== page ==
Perhaps I’m just feeling a bit melancholy about the whole situation? The problem is becoming intractable and pernicious. I fondly remember a time when you could pick up a Springbank 12 without too much effort. It’s a classic whisky, as you are no doubt aware: a combination of value and quality before the core range splits into the 46% strength 15-year-old which is excellent (sorry, Phil) or the more expensive 18-year-old, bottled at 46% strength. Again, excellent, but the price, drifting towards £100, is prohibitive for some. Nowadays, the scum have cottoned onto Springbank generally, and the 12 and its future classic status. I wonder, if we’re not opening a £55 whisky for fear of future value, then what’s the point of actually drinking whisky? Is the 12-year-old the new Macallan 18? I really hope not!
All I know now is that for my annual journey through a Springbank 12, I’m left to chase and elbow my way to the front for myself and family. At all times, this act is executed in the full knowledge that many of these bottles won’t be opened, and that the actual enjoyment of whisky is transitioning from the aromas and tastes of the liquid, towards the smell of pure greed.
I’ve said my piece, so let’s take in a bottle of cask strength 12-year-old. Actually, let’s go a bit bonkers and do two from this classic range. First up is the 2018 56.2% release, which I purchased at the Dornoch Castle Whisky Bar — a vital resource for trying such things if you fail at retail. Then we’ll take in the recently released 2019 edition, bottled at 54.8% strength.
The 2018 version was released at the beginning of that year and is a combination of 70% sherry and 30% bourbon, whereas for 2019 is a harmonious marriage of 50% bourbon and 50% sherry. As always, these are both bottled without artificial colouring and without chill filtration.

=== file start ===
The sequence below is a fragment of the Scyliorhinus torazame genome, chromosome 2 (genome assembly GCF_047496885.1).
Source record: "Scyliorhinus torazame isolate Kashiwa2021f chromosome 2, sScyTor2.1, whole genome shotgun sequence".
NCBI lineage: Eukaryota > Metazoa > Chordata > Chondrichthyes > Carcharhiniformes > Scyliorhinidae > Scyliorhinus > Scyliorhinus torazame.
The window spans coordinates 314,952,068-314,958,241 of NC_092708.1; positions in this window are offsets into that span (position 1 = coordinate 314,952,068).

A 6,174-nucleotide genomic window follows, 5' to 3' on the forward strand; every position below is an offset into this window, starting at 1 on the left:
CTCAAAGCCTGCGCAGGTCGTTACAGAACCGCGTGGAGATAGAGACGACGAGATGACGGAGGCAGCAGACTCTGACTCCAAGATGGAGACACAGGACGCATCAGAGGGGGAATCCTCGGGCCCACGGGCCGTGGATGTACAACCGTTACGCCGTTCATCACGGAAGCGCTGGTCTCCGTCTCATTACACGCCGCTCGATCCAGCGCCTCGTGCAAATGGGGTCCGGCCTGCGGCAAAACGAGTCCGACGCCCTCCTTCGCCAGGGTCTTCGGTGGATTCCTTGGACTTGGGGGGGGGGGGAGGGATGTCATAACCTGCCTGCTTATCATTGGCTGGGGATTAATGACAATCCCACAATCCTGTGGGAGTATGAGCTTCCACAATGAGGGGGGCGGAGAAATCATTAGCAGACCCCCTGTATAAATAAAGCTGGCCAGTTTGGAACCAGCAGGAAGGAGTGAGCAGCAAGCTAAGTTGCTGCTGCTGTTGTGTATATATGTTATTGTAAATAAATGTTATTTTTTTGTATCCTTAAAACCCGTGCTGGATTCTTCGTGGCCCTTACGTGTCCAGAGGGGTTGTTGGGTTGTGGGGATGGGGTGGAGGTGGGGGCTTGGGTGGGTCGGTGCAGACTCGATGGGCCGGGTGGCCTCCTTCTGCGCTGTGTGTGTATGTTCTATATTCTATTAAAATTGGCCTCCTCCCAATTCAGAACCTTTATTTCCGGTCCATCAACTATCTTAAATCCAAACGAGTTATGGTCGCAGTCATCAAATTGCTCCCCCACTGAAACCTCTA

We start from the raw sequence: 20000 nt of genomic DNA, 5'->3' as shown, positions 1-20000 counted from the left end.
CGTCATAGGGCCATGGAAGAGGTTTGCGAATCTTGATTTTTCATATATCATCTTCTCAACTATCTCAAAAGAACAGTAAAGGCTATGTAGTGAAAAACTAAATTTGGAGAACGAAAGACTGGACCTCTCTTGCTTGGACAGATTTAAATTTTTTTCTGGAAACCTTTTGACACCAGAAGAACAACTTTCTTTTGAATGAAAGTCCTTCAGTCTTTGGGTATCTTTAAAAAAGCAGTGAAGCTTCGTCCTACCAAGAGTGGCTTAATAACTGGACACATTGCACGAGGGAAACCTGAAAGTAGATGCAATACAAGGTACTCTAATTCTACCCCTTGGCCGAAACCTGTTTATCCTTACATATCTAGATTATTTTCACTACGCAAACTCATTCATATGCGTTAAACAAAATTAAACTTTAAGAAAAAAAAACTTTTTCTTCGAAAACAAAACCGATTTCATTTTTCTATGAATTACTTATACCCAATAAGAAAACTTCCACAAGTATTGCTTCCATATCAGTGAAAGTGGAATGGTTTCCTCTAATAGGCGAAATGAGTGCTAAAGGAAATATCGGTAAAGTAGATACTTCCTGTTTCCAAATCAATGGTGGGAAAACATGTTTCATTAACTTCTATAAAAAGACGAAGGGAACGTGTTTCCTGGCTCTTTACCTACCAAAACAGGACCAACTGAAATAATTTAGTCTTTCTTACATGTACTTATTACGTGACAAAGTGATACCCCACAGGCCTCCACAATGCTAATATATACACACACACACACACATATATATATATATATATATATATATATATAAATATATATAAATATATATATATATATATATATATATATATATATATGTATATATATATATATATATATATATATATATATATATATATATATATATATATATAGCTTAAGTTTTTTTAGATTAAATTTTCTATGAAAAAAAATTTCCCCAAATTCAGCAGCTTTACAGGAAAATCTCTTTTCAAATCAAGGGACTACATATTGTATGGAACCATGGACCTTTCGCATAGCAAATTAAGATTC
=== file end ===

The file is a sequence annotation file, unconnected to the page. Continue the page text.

Springbank 12 year old cask strength 2018 – review
On the nose: Big on malt, honey with a touch of ginger and a dirty orange. Earthy with a worn car tyre vibe. Memories of driving past the operating coal mine where my grandfather worked. The air thick with soot, coal dust and that Springbank farmyard funk. Leathery, with a touch of raspberry and wet wool. With water, things become nutty with a salty dimension and apricots alongside a cooling petrol lawnmower – almost time to cut the grass.
In the mouth: This is heavy. Oily, earthy with more coal and rugged smoke. The classic farmyard dynamic. Liquorice, struck flint, soot and beef jerky. With water more salt is revealed, walnuts, pink peppercorns, golden syrup and a diesel aspect.
Springbank 12 year old cask strength 2019 – review
On the nose: Much lighter and less of that Springbank funk. A touch more spirit, honey and salt brings a coastal dynamic. Toffee, orange and a worn leather strap. Apples, spent tea leaves and a twist of lemon. White grapes and a gentle waft of smoke. Adding water reveals tar, a withered varnish and pine cones.
In the mouth: This has more zing and freshness to it. Vibrant and more liberal. Apples again shrouded in smoke with linseed oil and bacon fat. A low-fat oiliness with lemon and vanilla marshmallows. A touch of earth with black pepper in the background. An unusual Springbank, not as pronounced or as dynamic. Water unleashes caramels, malt and grapefruit.
The 2018 is more for the classic Springbank purists. They’ll appreciate this incarnation more than the 2019 edition and I can see why. However, the recent release showcases a different dimension and isn’t as thick or heavy on the sherry. What’s revealed is arguably a different complexity without everything being shrouded in classic Campbeltown soot and farmyard funk.
This comparison also just underlines how year on year I’m happy to open the 12 and enjoy it at that point and time. I’ve never taken the opportunity to actually keep some aside and make that comparison with a later edition. Each year potentially brings a twist, a new revelation or disappointment. That’s the beauty of whisky and of course Springbank.
Photographs (yet again) kindly provided by the epic @fromwhereidram – go follow if you’re on Instagram.